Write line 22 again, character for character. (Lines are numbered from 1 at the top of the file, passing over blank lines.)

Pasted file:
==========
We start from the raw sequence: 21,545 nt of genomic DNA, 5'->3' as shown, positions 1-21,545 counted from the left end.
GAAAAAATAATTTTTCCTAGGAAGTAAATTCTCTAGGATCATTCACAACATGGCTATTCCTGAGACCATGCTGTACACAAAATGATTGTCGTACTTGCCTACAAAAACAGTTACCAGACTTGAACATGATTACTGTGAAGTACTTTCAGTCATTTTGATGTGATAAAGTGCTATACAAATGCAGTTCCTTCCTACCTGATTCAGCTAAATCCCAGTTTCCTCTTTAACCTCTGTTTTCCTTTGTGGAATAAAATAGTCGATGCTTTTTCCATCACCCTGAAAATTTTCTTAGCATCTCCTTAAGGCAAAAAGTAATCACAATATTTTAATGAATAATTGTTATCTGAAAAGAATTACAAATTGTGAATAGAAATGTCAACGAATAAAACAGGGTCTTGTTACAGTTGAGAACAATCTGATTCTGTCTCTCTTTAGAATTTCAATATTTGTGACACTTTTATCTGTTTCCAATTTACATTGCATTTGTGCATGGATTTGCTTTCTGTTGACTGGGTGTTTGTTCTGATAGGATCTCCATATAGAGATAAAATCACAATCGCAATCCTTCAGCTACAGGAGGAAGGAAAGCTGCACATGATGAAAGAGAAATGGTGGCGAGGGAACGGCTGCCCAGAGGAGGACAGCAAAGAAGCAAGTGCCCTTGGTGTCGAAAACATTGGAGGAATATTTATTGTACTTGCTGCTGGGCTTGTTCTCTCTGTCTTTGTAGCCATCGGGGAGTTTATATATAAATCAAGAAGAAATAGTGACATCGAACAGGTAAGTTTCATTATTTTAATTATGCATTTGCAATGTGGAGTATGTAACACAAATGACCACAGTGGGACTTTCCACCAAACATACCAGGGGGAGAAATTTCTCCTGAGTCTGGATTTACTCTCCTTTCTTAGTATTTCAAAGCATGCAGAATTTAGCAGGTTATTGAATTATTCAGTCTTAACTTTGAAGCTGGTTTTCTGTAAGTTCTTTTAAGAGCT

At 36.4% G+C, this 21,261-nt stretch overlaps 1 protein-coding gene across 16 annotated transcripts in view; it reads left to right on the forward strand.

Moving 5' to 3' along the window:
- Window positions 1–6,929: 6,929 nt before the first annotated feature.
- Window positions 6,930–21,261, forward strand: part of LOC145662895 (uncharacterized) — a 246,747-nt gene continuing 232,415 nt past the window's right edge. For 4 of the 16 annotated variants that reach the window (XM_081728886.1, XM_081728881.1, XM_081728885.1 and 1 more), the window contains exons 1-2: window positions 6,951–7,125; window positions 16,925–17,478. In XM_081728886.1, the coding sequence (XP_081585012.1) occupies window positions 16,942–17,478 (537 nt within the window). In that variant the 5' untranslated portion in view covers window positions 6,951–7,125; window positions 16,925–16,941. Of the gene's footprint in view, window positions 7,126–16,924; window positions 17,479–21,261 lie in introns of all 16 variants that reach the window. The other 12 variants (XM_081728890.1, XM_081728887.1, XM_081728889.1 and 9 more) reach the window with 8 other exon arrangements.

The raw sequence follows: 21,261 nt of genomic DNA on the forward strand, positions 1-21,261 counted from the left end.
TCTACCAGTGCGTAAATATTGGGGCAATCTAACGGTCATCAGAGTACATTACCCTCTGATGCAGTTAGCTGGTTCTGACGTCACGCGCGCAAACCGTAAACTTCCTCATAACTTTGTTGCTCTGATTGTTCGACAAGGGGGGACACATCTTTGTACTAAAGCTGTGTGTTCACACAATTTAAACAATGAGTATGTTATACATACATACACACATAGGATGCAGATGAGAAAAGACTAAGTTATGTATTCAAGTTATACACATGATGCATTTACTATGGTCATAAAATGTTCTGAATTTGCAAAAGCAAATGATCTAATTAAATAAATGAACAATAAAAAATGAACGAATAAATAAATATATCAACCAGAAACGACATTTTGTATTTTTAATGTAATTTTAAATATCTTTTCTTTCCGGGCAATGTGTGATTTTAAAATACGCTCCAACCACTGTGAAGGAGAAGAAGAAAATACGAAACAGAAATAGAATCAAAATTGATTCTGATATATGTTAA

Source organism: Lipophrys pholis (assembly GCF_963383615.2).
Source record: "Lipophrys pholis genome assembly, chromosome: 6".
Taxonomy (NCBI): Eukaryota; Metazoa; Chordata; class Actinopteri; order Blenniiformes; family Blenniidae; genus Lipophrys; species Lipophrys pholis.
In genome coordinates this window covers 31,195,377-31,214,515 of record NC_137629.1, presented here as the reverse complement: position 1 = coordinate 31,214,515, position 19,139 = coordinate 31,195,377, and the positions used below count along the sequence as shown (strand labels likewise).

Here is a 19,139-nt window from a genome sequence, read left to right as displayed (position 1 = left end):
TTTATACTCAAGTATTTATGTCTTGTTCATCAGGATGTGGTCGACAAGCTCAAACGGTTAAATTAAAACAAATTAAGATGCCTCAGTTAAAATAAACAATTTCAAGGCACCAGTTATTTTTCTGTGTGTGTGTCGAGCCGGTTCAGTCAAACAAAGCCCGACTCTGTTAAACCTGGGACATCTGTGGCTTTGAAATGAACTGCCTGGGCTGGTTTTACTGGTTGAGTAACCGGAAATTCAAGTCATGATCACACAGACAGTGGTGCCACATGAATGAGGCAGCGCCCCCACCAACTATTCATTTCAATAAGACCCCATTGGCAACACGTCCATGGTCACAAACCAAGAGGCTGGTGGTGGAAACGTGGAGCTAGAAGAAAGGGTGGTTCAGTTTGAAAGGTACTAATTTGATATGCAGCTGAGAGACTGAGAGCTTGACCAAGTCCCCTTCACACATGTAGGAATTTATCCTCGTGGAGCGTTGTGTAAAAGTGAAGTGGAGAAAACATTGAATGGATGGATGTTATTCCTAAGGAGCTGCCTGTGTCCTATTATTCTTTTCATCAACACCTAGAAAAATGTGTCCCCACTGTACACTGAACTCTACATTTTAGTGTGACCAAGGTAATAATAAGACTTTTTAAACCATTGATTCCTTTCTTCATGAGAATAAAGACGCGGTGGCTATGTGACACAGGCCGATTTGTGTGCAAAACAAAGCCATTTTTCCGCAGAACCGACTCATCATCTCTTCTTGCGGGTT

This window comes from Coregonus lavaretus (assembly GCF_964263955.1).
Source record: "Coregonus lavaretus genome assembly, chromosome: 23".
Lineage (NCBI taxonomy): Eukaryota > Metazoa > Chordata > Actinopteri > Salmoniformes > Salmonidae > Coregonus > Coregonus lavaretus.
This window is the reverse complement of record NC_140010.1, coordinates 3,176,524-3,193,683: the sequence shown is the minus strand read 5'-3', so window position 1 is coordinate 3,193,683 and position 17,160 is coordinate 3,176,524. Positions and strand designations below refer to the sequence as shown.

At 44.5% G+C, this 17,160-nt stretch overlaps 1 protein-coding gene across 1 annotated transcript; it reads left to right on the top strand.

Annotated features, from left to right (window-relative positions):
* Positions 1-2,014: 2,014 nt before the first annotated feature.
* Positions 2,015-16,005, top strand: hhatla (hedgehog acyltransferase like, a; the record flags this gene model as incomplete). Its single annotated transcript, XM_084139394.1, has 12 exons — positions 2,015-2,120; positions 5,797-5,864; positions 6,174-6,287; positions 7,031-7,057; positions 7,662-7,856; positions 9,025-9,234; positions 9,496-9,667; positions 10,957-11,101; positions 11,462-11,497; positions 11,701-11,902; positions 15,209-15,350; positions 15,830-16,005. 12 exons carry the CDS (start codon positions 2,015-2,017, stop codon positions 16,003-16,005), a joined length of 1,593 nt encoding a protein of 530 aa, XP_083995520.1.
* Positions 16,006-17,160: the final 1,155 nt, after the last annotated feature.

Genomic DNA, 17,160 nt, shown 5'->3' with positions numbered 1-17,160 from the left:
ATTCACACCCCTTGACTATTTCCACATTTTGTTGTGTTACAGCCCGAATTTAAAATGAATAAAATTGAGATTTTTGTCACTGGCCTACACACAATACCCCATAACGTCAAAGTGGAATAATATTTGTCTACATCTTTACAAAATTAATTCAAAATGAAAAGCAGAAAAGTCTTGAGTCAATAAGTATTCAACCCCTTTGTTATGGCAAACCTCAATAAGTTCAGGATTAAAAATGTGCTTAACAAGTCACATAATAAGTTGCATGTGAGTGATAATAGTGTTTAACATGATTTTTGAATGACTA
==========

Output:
* Positions 2,015-16,005, top strand: hhatla (hedgehog acyltransferase like, a; the record flags this gene model as incomplete). Its single annotated transcript, XM_084139394.1, has 12 exons — positions 2,015-2,120; positions 5,797-5,864; positions 6,174-6,287; positions 7,031-7,057; positions 7,662-7,856; positions 9,025-9,234; positions 9,496-9,667; positions 10,957-11,101; positions 11,462-11,497; positions 11,701-11,902; positions 15,209-15,350; positions 15,830-16,005. 12 exons carry the CDS (start codon positions 2,015-2,017, stop codon positions 16,003-16,005), a joined length of 1,593 nt encoding a protein of 530 aa, XP_083995520.1.